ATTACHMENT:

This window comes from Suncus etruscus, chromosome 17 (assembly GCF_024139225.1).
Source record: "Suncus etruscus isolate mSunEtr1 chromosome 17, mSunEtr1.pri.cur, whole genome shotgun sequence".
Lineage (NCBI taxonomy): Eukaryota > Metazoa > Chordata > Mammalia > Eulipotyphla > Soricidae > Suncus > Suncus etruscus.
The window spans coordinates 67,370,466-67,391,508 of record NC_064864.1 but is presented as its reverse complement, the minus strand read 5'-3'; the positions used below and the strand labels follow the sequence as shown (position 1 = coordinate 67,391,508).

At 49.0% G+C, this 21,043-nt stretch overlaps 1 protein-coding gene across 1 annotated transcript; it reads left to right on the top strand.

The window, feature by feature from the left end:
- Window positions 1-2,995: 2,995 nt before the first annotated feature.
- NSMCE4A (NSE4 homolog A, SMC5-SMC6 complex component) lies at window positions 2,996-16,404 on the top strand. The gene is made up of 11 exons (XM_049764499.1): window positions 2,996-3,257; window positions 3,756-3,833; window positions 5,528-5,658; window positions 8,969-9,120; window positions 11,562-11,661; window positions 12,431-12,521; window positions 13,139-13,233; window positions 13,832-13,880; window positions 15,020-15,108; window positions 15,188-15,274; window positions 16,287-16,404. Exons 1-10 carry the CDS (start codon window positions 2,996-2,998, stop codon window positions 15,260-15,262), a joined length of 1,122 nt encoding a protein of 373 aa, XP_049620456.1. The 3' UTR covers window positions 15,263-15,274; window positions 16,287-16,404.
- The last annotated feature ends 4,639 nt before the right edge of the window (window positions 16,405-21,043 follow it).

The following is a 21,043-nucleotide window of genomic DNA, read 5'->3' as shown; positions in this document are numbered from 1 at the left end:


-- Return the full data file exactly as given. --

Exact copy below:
This window comes from Suncus etruscus, chromosome 17 (assembly GCF_024139225.1).
Source record: "Suncus etruscus isolate mSunEtr1 chromosome 17, mSunEtr1.pri.cur, whole genome shotgun sequence".
Lineage (NCBI taxonomy): Eukaryota > Metazoa > Chordata > Mammalia > Eulipotyphla > Soricidae > Suncus > Suncus etruscus.
The window spans coordinates 67,370,466-67,391,508 of record NC_064864.1 but is presented as its reverse complement, the minus strand read 5'-3'; the positions used below and the strand labels follow the sequence as shown (position 1 = coordinate 67,391,508).

At 49.0% G+C, this 21,043-nt stretch overlaps 1 protein-coding gene across 1 annotated transcript; it reads left to right on the top strand.

The window, feature by feature from the left end:
- Window positions 1-2,995: 2,995 nt before the first annotated feature.
- NSMCE4A (NSE4 homolog A, SMC5-SMC6 complex component) lies at window positions 2,996-16,404 on the top strand. The gene is made up of 11 exons (XM_049764499.1): window positions 2,996-3,257; window positions 3,756-3,833; window positions 5,528-5,658; window positions 8,969-9,120; window positions 11,562-11,661; window positions 12,431-12,521; window positions 13,139-13,233; window positions 13,832-13,880; window positions 15,020-15,108; window positions 15,188-15,274; window positions 16,287-16,404. Exons 1-10 carry the CDS (start codon window positions 2,996-2,998, stop codon window positions 15,260-15,262), a joined length of 1,122 nt encoding a protein of 373 aa, XP_049620456.1. The 3' UTR covers window positions 15,263-15,274; window positions 16,287-16,404.
- The last annotated feature ends 4,639 nt before the right edge of the window (window positions 16,405-21,043 follow it).

The following is a 21,043-nucleotide window of genomic DNA, read 5'->3' as shown; positions in this document are numbered from 1 at the left end: